Sir Philip Sidney became one of the Elizabethan Age's most prominent figures. Famous in his day in England as a poet, courtier and soldier, he remains known as the author of Astrophel and Stella (1581, pub. 1591), The Defence of Poetry and The Countess of Pembroke's Arcadia (1580, pub. 1590).. Elizabethan era English poet courtier and soldier
Sonnet LXIV: No More, My Dear
No more, my dear, no more these counsels try;
Oh, give my passions leave to run their race;
Let Fortune lay on me her worst disgrace;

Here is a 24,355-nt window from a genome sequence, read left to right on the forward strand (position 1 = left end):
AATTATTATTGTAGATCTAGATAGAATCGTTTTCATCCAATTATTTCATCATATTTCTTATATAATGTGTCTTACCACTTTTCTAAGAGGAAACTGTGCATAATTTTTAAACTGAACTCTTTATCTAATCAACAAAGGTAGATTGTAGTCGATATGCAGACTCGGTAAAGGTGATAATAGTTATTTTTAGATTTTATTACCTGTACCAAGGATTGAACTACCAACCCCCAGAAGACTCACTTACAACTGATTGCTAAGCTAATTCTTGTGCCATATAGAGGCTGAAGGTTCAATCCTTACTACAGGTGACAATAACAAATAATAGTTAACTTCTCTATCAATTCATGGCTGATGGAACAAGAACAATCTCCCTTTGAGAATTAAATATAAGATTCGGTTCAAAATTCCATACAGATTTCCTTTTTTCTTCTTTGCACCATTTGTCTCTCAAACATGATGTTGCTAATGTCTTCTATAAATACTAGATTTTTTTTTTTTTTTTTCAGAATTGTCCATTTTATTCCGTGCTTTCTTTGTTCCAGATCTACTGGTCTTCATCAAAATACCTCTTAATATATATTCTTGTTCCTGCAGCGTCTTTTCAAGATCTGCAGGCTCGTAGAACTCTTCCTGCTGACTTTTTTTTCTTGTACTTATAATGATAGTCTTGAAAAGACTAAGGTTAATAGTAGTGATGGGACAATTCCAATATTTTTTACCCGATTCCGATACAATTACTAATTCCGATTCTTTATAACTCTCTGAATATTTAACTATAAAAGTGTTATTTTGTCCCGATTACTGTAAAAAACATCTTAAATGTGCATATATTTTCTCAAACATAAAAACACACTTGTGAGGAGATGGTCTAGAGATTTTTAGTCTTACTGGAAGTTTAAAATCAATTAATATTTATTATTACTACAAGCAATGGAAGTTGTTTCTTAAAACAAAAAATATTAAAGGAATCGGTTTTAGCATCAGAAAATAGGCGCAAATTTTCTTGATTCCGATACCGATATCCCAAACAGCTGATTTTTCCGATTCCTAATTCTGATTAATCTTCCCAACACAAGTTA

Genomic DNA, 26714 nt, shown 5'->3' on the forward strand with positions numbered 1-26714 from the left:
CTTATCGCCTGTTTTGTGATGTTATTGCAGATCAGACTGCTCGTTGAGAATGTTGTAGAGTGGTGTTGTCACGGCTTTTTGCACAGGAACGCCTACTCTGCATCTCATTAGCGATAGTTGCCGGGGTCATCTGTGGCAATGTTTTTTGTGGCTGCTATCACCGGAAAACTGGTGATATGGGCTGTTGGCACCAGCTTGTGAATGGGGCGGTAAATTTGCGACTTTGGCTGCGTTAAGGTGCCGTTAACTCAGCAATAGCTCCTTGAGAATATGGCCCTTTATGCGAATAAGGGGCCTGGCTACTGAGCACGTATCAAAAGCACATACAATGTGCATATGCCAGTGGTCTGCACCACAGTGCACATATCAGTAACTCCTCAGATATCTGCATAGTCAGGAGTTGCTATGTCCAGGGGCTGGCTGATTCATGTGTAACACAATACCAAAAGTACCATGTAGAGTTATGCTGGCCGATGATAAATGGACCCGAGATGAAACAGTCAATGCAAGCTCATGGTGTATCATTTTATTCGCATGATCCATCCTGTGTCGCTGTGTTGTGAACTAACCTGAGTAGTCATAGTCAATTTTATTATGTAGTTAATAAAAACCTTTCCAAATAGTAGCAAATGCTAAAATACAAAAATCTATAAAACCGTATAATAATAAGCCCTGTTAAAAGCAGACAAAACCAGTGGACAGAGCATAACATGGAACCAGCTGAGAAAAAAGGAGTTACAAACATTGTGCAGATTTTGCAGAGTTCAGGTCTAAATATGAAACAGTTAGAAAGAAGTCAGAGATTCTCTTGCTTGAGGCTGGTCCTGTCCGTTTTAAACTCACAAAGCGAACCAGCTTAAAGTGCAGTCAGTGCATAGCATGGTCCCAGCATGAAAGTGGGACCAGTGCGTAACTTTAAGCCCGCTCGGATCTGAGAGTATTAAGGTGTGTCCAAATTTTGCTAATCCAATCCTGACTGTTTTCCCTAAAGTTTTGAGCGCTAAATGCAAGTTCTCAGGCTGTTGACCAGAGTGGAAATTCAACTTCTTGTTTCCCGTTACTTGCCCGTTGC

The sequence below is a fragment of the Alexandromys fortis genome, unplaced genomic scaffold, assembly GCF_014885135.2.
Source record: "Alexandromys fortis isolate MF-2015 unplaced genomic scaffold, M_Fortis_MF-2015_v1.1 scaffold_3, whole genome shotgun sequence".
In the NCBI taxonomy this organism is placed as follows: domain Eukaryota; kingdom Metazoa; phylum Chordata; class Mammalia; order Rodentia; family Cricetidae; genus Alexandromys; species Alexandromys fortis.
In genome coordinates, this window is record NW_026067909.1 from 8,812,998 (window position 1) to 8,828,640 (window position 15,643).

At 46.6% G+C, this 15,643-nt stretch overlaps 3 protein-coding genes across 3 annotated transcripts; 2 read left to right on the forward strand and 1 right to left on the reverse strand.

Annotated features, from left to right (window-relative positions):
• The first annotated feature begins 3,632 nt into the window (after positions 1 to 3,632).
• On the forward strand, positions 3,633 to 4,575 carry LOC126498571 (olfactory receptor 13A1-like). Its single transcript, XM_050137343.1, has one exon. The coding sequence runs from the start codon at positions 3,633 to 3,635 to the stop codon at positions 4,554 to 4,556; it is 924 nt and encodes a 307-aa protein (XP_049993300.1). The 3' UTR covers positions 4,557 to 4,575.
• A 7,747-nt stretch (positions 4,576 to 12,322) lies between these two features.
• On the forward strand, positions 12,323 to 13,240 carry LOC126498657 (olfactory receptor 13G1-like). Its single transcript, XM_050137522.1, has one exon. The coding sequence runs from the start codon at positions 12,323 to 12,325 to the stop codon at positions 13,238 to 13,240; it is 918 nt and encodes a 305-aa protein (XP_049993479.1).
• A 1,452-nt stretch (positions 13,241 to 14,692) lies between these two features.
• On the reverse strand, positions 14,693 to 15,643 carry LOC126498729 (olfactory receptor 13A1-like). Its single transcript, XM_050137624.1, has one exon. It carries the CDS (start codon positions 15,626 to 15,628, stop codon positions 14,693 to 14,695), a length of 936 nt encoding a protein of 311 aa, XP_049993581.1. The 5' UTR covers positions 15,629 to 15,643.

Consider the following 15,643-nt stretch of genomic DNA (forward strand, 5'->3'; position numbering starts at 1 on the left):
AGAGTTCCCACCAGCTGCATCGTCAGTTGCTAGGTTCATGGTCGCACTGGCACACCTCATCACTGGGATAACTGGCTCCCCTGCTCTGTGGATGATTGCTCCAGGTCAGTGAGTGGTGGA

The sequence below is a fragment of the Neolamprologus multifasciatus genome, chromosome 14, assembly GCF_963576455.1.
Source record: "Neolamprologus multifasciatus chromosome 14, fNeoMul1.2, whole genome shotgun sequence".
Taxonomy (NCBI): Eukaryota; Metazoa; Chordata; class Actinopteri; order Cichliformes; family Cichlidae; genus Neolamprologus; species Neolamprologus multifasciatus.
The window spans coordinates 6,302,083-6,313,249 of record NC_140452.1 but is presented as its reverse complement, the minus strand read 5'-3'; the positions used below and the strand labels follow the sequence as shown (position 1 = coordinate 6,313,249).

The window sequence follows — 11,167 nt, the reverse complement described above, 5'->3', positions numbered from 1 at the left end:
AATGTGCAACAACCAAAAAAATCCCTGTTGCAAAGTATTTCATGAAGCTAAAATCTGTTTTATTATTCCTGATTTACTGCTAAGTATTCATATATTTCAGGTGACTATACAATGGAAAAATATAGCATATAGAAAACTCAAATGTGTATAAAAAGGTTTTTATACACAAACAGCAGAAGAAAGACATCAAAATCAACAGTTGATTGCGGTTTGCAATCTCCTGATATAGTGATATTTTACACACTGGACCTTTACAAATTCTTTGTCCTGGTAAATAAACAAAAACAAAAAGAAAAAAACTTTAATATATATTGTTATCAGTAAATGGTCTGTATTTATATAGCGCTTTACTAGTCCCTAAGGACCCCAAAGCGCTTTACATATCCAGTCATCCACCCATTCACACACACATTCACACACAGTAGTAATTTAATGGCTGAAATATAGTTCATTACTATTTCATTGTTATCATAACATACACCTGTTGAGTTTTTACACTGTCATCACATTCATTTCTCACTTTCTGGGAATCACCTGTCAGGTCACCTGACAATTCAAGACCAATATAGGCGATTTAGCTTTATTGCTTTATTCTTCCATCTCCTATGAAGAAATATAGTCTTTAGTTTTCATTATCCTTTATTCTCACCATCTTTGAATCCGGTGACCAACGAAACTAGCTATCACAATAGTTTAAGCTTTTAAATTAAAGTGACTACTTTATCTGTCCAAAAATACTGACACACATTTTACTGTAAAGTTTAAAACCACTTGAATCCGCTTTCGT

Let folk o'ercharg'd with brain against me cry;
Let clouds bedim my face, break in mine eye;
Let me no steps but of lost labour trace;
Let all the earth with scorn recount my case,
But do not will me from my love to fly.
I do not envy Aristotle's wit,
Nor do aspire to Caesar's bleeding fame;
Nor aught do care though some above me sit;
Nor hope nor wish another course to frame,
But that which once may win thy cruel heart:
Thou art my wit, and thou my virtue art.